The only thing constant in truck driving (besides the miles)is change. Truckers see their line of work influenced by economicfactors, regulatory controls, industry progress, and many other factors. Thisis why it is so important for carriers to keep an eye on things and understandhow their industry is shaping up.2017 was a better year for trucking than 2016.
Will thattrend continue? Drivers and trucking managers may be excited to hear that 2018could be just as productive, if not more so, for their industry. Improved demand among receivers, first-time technologicalbreakthroughs, reworked tax rates, and pending infrastructure improvementscould all impact trucking in the coming year. The AmericanTrucking Associations’ projections can provide a glimpse into the comingmonths. Both truckload and less-than-truckload (LTL) freight volume is expectedto rise by 3.4 percent, and the gain is expected to stay at that level for thenext several years. While there are plenty of opportunities to be had in thecoming year, there are also important risks to plan for as well.
Fuel pricescontinue to increase, making it another year where carriers will have to budgetthis expense carefully. While there are rumors about electric trucks emergingto break the industry’s dependence on diesel, this won’t be accomplished intime for carriers to avoid high fuel costs in the coming year.Another problem that carriers must stay on top of during theyear is the driver shortage. Carriers still can’t retain the level of talentthey need, putting them in a tough spot as demand continues to grow in contrastto shrinking rosters. Thedriver shortage is expected to grow worse as freight demand increases,creating a situation where carriers will either be forced to invest in new waysof brining in talent or perhaps looking to make a portion of their fleetdriverless.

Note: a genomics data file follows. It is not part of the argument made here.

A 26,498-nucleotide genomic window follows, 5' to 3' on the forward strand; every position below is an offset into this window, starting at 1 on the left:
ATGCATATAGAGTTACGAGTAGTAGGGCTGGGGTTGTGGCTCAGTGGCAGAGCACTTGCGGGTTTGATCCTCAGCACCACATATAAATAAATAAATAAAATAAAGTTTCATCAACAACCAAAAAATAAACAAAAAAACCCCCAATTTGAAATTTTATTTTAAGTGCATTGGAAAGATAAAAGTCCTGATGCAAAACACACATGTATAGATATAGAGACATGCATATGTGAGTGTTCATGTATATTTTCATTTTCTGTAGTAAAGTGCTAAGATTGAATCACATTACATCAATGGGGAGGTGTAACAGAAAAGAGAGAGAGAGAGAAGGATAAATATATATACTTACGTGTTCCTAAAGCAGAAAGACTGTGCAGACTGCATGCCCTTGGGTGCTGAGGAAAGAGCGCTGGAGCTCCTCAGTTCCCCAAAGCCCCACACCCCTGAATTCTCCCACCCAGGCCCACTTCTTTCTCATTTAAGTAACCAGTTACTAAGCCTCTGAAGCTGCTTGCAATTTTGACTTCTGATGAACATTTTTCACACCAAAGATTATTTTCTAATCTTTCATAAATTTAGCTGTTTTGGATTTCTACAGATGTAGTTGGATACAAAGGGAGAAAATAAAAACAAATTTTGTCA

But, like electric trucks, driverless trucks are expected to changethe industry in a big way in the future – but they won’t be around in time for2018, at least not in large enough numbers to help mitigate the shortage. Carriers that have prepared for the regulatory changes andincreased demand this year will have an opportunity to enjoy great success. Butall carriers, regardless of their side, must be aware of the prospectivechallenges the year presents to the trucking industry.